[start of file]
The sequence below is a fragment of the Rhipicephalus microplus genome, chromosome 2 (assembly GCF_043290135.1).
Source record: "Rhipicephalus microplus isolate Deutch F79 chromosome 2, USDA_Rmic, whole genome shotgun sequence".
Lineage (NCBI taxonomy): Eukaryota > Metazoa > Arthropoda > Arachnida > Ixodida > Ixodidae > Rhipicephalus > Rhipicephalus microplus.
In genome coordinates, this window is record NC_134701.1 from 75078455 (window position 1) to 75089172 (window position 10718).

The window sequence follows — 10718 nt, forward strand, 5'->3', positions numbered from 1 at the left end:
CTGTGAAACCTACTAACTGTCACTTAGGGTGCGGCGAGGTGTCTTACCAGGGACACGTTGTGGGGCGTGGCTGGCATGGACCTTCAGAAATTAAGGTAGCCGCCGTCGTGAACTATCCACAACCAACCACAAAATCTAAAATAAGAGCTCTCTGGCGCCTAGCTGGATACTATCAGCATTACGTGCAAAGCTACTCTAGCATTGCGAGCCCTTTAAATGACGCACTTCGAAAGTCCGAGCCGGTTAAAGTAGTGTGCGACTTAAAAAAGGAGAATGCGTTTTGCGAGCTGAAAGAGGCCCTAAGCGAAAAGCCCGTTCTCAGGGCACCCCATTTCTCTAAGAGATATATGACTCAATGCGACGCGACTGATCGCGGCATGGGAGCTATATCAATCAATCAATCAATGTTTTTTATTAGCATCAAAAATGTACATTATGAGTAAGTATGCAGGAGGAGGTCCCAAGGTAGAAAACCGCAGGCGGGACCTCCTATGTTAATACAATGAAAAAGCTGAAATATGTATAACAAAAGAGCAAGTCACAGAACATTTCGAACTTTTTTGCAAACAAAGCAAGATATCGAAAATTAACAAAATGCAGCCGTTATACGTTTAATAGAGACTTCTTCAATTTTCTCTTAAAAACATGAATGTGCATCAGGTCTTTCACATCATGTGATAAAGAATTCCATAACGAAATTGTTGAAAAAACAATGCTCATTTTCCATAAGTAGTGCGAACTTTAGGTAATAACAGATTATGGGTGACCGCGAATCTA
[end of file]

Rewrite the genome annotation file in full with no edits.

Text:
The sequence below is a fragment of the Rhipicephalus microplus genome, chromosome 2 (assembly GCF_043290135.1).
Source record: "Rhipicephalus microplus isolate Deutch F79 chromosome 2, USDA_Rmic, whole genome shotgun sequence".
Lineage (NCBI taxonomy): Eukaryota > Metazoa > Arthropoda > Arachnida > Ixodida > Ixodidae > Rhipicephalus > Rhipicephalus microplus.
In genome coordinates, this window is record NC_134701.1 from 75078455 (window position 1) to 75089172 (window position 10718).

The window sequence follows — 10718 nt, forward strand, 5'->3', positions numbered from 1 at the left end:
CTGTGAAACCTACTAACTGTCACTTAGGGTGCGGCGAGGTGTCTTACCAGGGACACGTTGTGGGGCGTGGCTGGCATGGACCTTCAGAAATTAAGGTAGCCGCCGTCGTGAACTATCCACAACCAACCACAAAATCTAAAATAAGAGCTCTCTGGCGCCTAGCTGGATACTATCAGCATTACGTGCAAAGCTACTCTAGCATTGCGAGCCCTTTAAATGACGCACTTCGAAAGTCCGAGCCGGTTAAAGTAGTGTGCGACTTAAAAAAGGAGAATGCGTTTTGCGAGCTGAAAGAGGCCCTAAGCGAAAAGCCCGTTCTCAGGGCACCCCATTTCTCTAAGAGATATATGACTCAATGCGACGCGACTGATCGCGGCATGGGAGCTATATCAATCAATCAATCAATGTTTTTTATTAGCATCAAAAATGTACATTATGAGTAAGTATGCAGGAGGAGGTCCCAAGGTAGAAAACCGCAGGCGGGACCTCCTATGTTAATACAATGAAAAAGCTGAAATATGTATAACAAAAGAGCAAGTCACAGAACATTTCGAACTTTTTTGCAAACAAAGCAAGATATCGAAAATTAACAAAATGCAGCCGTTATACGTTTAATAGAGACTTCTTCAATTTTCTCTTAAAAACATGAATGTGCATCAGGTCTTTCACATCATGTGATAAAGAATTCCATAACGAAATTGTTGAAAAAACAATGCTCATTTTCCATAAGTAGTGCGAACTTTAGGTAATAACAGATTATGGGTGACCGCGAATCTA